GST Distribution an Important Step in Tax Reform

Calls by state governments to distribute GST revenue according to population share is the best way to fix a system in desperate need of reform, Business Council of Australia Chief Executive Jennifer Westacott said.

Responding to a joint submission by state governments to the review of GST distribution, Ms Westacott said the current system was unsustainable and must be addressed.

“The push by the governments of New South Wales, Victoria, Queensland and Western Australia for the GST to be distributed on a per capita, or population share basis is in line with our submission to the review,” she said.

“We have done research showing that if federal and state finances are not put on a more sustainable footing, Australian governments could end up with a combined annual budget shortfall of five per cent of GDP by 2050, or $70 billion in today’s terms.

“State governments currently provide most of the services for which demand is growing, and yet they raise less than half the revenue needed through their own taxes.

“This means they rely on these inefficient, multiple state taxes which are a drag on the economy and sap productivity. Reforming the distribution of the GST is critical to the elimination of these taxes.

"The GST distribution review is an important opportunity to reform the system so that it encourages the efficient delivery of services, reduces barriers to national tax reform and facilitates investment to foster economic growth.”

Submissions by the BCA and state governments highlight the challenges of balancing the needs of different jurisdictions and for the review panel to map a transition path.

The BCA outlined several possible options to achieve this type of transition:

• quarantining a certain percentage of the GST pool for equal per capita distribution (50–60 per cent initially) with the remainder being equalised through a simplified process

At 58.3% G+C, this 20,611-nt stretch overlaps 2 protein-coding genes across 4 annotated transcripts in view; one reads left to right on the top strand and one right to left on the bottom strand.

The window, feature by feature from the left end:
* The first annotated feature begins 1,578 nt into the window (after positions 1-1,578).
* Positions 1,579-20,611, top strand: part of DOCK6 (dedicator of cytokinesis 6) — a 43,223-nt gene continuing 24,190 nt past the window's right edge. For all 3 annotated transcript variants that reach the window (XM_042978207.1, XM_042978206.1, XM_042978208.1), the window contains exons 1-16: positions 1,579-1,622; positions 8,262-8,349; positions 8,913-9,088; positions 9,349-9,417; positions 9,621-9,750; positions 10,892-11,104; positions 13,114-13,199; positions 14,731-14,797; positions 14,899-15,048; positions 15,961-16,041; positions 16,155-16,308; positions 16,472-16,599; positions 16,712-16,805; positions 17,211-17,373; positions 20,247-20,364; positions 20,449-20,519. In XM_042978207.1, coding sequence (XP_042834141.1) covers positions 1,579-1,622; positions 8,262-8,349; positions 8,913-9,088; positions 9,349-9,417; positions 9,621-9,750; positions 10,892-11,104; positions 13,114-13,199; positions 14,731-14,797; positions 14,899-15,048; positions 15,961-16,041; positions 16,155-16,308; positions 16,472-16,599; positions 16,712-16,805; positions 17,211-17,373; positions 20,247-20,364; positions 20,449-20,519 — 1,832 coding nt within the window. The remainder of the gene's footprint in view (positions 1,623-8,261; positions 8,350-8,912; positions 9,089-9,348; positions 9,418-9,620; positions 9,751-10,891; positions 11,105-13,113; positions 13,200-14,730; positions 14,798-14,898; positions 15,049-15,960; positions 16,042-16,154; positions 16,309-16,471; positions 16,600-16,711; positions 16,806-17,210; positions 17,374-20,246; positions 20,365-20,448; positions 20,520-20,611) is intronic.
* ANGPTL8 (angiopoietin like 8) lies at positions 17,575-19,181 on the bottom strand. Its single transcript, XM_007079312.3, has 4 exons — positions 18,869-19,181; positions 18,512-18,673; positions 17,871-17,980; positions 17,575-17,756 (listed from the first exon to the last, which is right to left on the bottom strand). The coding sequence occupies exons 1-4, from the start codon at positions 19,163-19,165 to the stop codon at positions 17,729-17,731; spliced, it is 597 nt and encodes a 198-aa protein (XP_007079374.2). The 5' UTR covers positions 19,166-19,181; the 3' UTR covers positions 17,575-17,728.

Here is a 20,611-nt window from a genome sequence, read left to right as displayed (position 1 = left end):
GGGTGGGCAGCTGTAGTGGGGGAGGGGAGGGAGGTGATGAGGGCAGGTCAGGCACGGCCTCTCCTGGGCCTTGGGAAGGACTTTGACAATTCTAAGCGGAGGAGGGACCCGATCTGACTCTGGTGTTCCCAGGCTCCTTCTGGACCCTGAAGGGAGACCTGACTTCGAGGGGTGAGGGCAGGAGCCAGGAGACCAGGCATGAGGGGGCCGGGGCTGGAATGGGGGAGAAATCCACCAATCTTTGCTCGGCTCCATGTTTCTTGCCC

• the equalisation of expenditures could be confined to focus on comparable levels of service for an identified safety net of services relating to health, education and other agreed services

• tackling Indigenous disadvantage through targeted financial transfers from the Commonwealth, including clear and transparent performance measures for closing the gap. This would leave the total funding allocated to Indigenous Australian’s unchanged, but improve transparency and accountability for Commonwealth and state expenditure

• territories and smaller states could be removed from the equalisation process, so that they receive only an equal per capita share of GST. Their remaining revenue requirements would be ‘made good’ through direct transfer payments from the Commonwealth to help meet additional costs per person of providing government services to smaller populations.

“Submissions by the BCA and state governments acknowledge that a move to population distribution would be costly for smaller states,” said Ms Westacott.

“The Commonwealth Government will need to play a part in assisting them cope with the necessary adjustments.

But the fact that change is difficult is not an excuse to avoid necessary reform that will need to be taken sooner or later if governments are to deliver the investment needed to cope with rapid growth and to afford the services and social safety net future generations of Australians will require.”